Michigan Law Review

It is a commonplace that the world is changing rapidly, with whole sectors of the economy being transformed. New forms of communication, like the World Wide Web, e-mail, and satellite television, have risen from obscurity to ubiquity in less than a decade. The speed of these changes has led some to express concern about the ability of governments to respond. The fear is that governments cannot keep up with developments as they occur and thus get hopelessly behind. The solution, according to some, is for the government to act proactively - before a harm has arisen, so that the government can ...


Judges, Juries, And Patent Cases - An Emprical Peek Inside The Black Box, Kimberly A. Moore Nov 2000

Judges, Juries, And Patent Cases - An Emprical Peek Inside The Black Box, Kimberly A. Moore

Michigan Law Review

The frequency with which juries participate in patent litigation has skyrocketed recently. At the same time, there is a popular perception that the increasing complexity of technology being patented (especially in the electronic, computer software, biological and chemical fields) has made patent trials extremely difficult for lay juries to understand. These developments have sparked extensive scholarly debate and increasing skepticism regarding the role of juries in patent cases. Juries have participated in some aspects of patent litigation since the enactment of the first patent statute in 1790, which provided for "such damages as shall be assessed by a jury." The ...


The Zen Of Corporate Capital Structure Neutrality, Herwig J. Schlunk Nov 2000

The Zen Of Corporate Capital Structure Neutrality, Herwig J. Schlunk

Michigan Law Review

It is well understood that corporate capital structure affects tax collections. Most basically, corporate interest expense is deductible. With each interest accrual, the corporate tax base shrinks. Thus, there is a broad range of circumstances in which corporate managers are encouraged by the Internal Revenue Code (the "Code") to load their corporate capital structures with debt. But there is little support for the proposition that Conpress desires corporations to adopt such debt-laden capital structures. Indeed, much tax legislation suggests congressional displeasure with the achievable degree of corporate self- integration. On the other hand, corporate equity has its charms: shareholders are ...


The Exclusion Of Hiv-Positive Immigrants Under The Nicaraguan Adjustment And Central American Relief Act And The Haitian Refugee Immigration Fairness Act, Statutory Interpretation, Communicable Disease, Public Health, Legislative Intent, Shayna S. Cook Nov 2000

The Exclusion Of Hiv-Positive Immigrants Under The Nicaraguan Adjustment And Central American Relief Act And The Haitian Refugee Immigration Fairness Act, Statutory Interpretation, Communicable Disease, Public Health, Legislative Intent, Shayna S. Cook

Michigan Law Review

The United States has turned away immigrants infected with the human immunodeficiency virus ("HIV") under the public health exclusion of the Immigration and Nationality Act ("INA") since the mid-1980's. Since Congress codified the HIV exclusion in 1993, any alien applying for an immigrant or nonimmigrant visa, adjustment of status to lawful permanent resident, or refugee status must first have a blood test for HIV. The HIV exclusion is not absolute, however. Each HIV-positive alien can apply for one of two waivers of the HIV exclusion that are available in the INA. When an alien applies for immigrant or permanent ...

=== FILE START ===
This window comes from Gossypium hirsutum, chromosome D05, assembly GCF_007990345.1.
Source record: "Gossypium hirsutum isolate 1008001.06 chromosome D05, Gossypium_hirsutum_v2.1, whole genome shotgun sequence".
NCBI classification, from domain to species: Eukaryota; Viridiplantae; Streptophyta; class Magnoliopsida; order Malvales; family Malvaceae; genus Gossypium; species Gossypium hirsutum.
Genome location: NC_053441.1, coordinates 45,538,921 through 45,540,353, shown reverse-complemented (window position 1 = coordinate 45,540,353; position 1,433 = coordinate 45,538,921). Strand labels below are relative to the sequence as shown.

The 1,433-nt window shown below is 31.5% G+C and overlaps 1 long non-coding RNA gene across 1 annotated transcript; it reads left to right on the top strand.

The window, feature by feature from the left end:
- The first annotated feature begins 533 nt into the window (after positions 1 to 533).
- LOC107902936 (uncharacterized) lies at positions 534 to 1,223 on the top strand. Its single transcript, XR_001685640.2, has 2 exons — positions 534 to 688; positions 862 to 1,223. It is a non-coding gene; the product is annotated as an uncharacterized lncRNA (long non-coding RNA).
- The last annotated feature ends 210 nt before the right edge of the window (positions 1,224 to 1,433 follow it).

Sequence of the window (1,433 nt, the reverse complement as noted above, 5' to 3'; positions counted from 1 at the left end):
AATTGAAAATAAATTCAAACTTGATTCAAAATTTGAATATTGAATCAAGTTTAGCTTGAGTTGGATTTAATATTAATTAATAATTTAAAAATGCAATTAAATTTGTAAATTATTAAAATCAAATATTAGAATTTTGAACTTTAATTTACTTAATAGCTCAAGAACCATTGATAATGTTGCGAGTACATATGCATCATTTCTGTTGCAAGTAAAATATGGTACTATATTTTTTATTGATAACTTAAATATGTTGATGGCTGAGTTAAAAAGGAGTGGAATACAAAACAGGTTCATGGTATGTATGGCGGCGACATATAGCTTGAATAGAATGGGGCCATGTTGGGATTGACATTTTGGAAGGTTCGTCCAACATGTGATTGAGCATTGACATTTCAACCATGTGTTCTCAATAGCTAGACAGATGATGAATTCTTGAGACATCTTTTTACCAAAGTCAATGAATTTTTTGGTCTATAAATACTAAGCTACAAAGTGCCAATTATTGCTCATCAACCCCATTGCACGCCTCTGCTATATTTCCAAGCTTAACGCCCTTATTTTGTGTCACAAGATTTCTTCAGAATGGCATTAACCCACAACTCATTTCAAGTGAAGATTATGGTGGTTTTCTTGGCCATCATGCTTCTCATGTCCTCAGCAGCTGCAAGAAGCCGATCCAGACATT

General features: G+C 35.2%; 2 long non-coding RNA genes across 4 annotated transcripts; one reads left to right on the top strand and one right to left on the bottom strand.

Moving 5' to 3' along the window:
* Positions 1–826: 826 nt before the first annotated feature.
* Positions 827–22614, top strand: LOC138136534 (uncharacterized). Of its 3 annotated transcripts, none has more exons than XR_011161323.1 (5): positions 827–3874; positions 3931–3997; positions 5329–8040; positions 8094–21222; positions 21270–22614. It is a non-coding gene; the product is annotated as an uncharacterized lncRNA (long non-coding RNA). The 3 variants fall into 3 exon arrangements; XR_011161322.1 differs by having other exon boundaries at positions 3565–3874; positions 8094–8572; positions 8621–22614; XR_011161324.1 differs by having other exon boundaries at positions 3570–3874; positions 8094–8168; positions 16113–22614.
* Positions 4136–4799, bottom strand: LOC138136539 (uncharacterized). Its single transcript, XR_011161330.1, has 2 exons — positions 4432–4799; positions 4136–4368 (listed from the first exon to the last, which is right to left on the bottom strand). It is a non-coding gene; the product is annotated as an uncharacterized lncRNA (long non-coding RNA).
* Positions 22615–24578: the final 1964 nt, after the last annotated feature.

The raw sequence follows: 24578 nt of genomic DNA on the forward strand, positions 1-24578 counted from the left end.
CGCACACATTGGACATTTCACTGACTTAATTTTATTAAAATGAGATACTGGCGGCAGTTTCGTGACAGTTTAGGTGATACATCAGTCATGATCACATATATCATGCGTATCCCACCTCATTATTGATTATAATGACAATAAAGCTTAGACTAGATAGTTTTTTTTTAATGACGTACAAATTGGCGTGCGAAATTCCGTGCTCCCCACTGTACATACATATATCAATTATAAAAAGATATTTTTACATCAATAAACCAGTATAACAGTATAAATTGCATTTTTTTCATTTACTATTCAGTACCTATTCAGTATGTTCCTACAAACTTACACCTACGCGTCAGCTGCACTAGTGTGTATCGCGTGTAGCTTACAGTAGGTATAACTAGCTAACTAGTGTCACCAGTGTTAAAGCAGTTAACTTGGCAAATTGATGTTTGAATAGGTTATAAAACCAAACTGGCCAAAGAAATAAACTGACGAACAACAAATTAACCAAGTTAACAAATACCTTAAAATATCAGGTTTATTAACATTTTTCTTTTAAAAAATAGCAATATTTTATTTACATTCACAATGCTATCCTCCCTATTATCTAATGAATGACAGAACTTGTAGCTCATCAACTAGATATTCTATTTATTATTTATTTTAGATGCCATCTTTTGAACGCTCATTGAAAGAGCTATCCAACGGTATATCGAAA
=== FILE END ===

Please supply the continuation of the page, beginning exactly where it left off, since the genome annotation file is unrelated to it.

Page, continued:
Recent Books, Michigan Law Review Nov 2000

Recent Books, Michigan Law Review

Michigan Law Review

A list of books recenlty received by Michigan Law Review.


Vol. 51, No. 4, October 24, 2000, University Of Michigan Law School Oct 2000

Vol. 51, No. 4, October 24, 2000, University Of Michigan Law School

Res Gestae

•See If Your Vote Matters •Pity for Nineveh •The Insider •The Gulag •Iceland's Greatest Import •Election 2000 Candidate Quote Quiz! •Telling a Ding from a Dong •Equal Access for Students & Professors •A No-Fear Vote for Nader •For What It's Worth… •To Be of Use


Vol. 51, No. 3, October 10, 2000, University Of Michigan Law School Oct 2000

Vol. 51, No. 3, October 10, 2000, University Of Michigan Law School

Res Gestae

•Dumb or Dumber: Who Will Lead the Free World in 2001? •Stand Together •Helpful Hints for 1Ls •The Insider •Election 2000 •For What It's Worth •Confessions of a 2L Transfer


The Anticompetitive Effect Of Passive Investment, David Gilo Oct 2000

The Anticompetitive Effect Of Passive Investment, David Gilo

Michigan Law Review

There are many cases in which a firm passively invests in its competitor. For example, Microsoft passively invested in $150 million worth of the nonvoting stock of Apple, its historic rival in the operating systems market. Also, in November 1998, Northwest Airlines, the nation's fourth-largest airline, purchased 14% of the common stock of Continental Airlines Inc., the nation's fifth-largest (and fastest growing) airline. Northwest competes with Continental on seven routes, serving 3.6 million passengers per year. In another example, TCI, the nation's largest cable operator, became a passive investor with a 9% stake (which can be ...